Silver screen love


Top five romance films to sink into this Valentine’s Day 

By Alexandra Lachine, Arts and Entertainment Editor 

“Casablanca” (1942) 
Based on the unproduced stage play by Murray Burnett and Joan Alison, “Everybody Comes to Rick’s,” Academy Award-winning Director Michael Curtiz earned his title with his 1942 masterpiece known as the romance icon, “Casablanca.”
Set during World War II, the film focuses on an American expatriate Rick Blaine (Humphrey Bogart) who must choose between his passionate convictions to former lover Ilsa Lund (Ingrid Bergman) or helping she and her husband escape from the Vichy-controlled city of Casablanca to continue his fight against the Nazis. The former lovers confess that their feelings for one another have not faded with time, but after being tormented by deciding between right and wrong, Blaine decides that he must give up his love for the woman he became captivated by in Paris two years ago. 
“Dirty Dancing” (1987) 
When compiling a list of the best romance films, nobody leaves “Dirty Dancing” in the corner. Directed by Emile Ardolino, this classic 80s romance captures a socially forbidden love affair that blossoms around rather risque dance lessons during the tender time of the early 1960s. Johnny Castle (Patrick Swayze) is a dance instructor at a Catskill Mountain resort who teaches good-girl Frances “Baby” Houseman (Jennifer Grey) to dance as she spends a summer holiday with her family.
As Baby’s dancing evolves from awkward to eventual perfection, an unlikely attraction forms between the student and instructor. Baby’s father, a prominent doctor, quickly disapproves of the dance lessons and orders her not to see Castle again for breaking his trust and other complicated reasons the film reveals.
Baby is unapologetic for her love affair with Castle, and by the end of the film, they are permitted to be together despite her father’s misinformed objections to their relationship. Baby is able to make Castle into a better man, just as he is able to exorcise the passion and courage in her. At the resort’s end of summer talent show, they wow the crowd by performing their final and most elusive routine, made possible by the strength of their care for one another.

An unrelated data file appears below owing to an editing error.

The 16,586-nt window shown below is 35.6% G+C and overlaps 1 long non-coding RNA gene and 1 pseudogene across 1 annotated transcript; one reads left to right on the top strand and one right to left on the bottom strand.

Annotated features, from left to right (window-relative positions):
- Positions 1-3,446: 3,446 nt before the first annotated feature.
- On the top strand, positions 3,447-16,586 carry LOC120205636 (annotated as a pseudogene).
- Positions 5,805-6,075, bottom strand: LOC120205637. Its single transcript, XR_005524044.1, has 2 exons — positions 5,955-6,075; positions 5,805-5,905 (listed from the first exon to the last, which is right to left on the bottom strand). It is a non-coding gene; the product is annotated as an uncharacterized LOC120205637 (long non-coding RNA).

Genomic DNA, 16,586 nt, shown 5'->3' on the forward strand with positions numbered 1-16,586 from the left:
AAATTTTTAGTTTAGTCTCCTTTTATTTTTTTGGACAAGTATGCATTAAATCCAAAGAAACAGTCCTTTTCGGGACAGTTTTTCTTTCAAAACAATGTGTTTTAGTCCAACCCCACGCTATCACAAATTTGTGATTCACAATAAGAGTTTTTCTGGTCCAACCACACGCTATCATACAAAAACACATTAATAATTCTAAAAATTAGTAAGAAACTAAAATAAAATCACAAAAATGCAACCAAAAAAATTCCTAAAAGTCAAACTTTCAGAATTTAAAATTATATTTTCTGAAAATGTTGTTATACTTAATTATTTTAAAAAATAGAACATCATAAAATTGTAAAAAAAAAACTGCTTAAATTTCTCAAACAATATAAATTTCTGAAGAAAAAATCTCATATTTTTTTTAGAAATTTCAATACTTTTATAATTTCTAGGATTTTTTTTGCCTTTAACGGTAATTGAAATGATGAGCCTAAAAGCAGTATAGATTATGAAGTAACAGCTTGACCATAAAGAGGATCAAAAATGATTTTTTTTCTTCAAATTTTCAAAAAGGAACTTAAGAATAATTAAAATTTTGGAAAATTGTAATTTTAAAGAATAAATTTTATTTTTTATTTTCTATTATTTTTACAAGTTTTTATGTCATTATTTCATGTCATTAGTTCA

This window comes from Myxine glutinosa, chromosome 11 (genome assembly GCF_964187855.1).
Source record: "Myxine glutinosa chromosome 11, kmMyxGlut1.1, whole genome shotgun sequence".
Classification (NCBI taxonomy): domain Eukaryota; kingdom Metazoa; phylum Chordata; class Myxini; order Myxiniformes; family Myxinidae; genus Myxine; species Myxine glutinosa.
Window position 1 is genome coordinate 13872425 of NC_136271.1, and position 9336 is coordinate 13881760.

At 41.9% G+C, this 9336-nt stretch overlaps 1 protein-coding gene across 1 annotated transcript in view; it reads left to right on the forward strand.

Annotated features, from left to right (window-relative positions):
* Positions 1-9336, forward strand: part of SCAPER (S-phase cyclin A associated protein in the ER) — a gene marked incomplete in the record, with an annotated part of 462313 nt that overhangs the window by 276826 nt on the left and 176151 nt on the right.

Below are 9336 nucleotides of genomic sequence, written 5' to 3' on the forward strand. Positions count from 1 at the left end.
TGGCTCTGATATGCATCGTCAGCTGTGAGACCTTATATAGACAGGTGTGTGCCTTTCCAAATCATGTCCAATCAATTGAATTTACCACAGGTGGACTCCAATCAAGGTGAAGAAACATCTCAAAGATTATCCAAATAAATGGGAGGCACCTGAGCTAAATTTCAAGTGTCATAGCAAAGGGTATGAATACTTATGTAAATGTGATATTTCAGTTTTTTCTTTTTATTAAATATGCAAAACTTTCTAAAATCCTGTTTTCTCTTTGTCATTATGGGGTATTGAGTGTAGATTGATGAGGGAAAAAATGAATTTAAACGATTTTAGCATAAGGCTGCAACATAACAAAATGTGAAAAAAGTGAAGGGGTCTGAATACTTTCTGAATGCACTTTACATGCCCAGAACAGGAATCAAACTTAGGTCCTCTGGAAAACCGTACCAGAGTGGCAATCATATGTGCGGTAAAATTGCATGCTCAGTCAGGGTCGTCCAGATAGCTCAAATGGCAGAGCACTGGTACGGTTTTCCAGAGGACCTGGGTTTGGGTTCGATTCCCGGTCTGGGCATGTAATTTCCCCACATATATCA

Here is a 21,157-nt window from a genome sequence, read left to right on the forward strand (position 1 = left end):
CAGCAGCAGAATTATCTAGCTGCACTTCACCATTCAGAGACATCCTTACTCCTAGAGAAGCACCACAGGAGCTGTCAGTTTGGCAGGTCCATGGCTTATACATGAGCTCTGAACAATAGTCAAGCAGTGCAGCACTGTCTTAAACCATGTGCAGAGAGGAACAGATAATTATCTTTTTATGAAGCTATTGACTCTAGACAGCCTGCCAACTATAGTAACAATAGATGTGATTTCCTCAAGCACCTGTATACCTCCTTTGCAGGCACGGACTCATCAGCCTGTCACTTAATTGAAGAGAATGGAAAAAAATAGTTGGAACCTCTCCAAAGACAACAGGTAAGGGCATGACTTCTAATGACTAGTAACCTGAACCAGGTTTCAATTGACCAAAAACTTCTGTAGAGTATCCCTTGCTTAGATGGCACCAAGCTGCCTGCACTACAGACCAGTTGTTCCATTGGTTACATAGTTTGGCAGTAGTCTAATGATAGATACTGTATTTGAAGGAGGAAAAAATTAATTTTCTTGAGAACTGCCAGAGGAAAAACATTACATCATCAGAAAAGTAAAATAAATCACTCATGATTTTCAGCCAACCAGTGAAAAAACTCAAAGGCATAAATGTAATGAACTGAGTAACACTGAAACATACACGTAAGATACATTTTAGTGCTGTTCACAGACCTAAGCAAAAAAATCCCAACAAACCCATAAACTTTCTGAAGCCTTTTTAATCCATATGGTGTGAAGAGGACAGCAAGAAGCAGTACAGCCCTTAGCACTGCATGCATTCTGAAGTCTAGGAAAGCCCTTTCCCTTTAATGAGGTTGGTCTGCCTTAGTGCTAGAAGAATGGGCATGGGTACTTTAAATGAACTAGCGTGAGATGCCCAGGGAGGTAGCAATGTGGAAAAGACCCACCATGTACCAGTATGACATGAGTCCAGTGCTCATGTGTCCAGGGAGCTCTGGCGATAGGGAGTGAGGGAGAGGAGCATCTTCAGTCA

Pretty Woman
“Pretty Woman” (1990)
True romance is nothing without a little comedy. Gary Marshall’s “Pretty Woman” captures the delicate balance in showing the blossoming relationship between an unlikely couple. The handsome Edward Lewis (Richard Gere) seems complete with his vast corporate wealth and ruthless business model, yet this suave businessman needs someone to accompany him in the social aspect of his work.
While on a business outing to Los Angeles, Lewis decides to hire a prostitute by the name of Vivian (Julia Roberts) to be the woman on his arm for the duration of his week in the city. He quickly learns that she is delightful company, dispelling his assumptions that she will act inappropriately in the aspects of social life he introduces her to.
Vivian is somehow transformed into a cinematic Cinderella of sorts, but she must decide whether she can go back to walking Hollywood Boulevard or finding true love with Prince Charming.
The Notebook
“The Notebook” (2004)
Based on the 1996 novel by Nicholas Sparks, Director Nick Cassavetes was able to adapt the iconic love story of two people torn apart by circumstance to the big screen.
The film tells the tale of Noah Calhoun (Ryan Gosling), a passionate young man who finds summer romance with a girl of prominent southern money, Allie Hamilton (Rachel McAdams). Their story seems to initially come to an end at the tyrannical hands of social circumstance, embodied by Allie’s overbearing parents.
Seven years later, after the pair have faced the tribulations of life and growing older, fate rekindles their love that was never truly lost. As Noah and Allie’s tale unfolds, it miraculously becomes something different with much higher stakes.
“The Notebook” captures a deeply moving portrait of love itself, the tender moments and fundamental changes that affect everyone in life.
“The Great Gatsby” (2013)
What makes a man great, in the case of Jay Gatsby (Leonardo DiCaprio), is the depth of his love and the hope that accompanies such devotion. Based on F. Scott Fitzgerald’s classic work of literature, “The Great Gatsby” tells the story of a young, mysterious millionaire and his quixotic love for debutante and former lover, Daisy Buchanan (Carey Mulligan).
The pair fell in love five years before the film’s present time of the early, roaring 20s. Daisy promised to wait for Jay, then a poor soldier, to return from fighting in the Great War. In that time, she married Tom Buchanan (Joel Edgerton), a man born into wealth, and she had his daughter.
Jay throws a series of extravagant parties in hopes of attracting Daisy to his lavish estate on West Egg across the bay from her in hopes of rekindling their lost romance. Until the very culmination of the film, Jay’s eternal hope and devotion to his beloved Daisy never diminishes, although their love is terminated by the cruel vengeance of jealous men.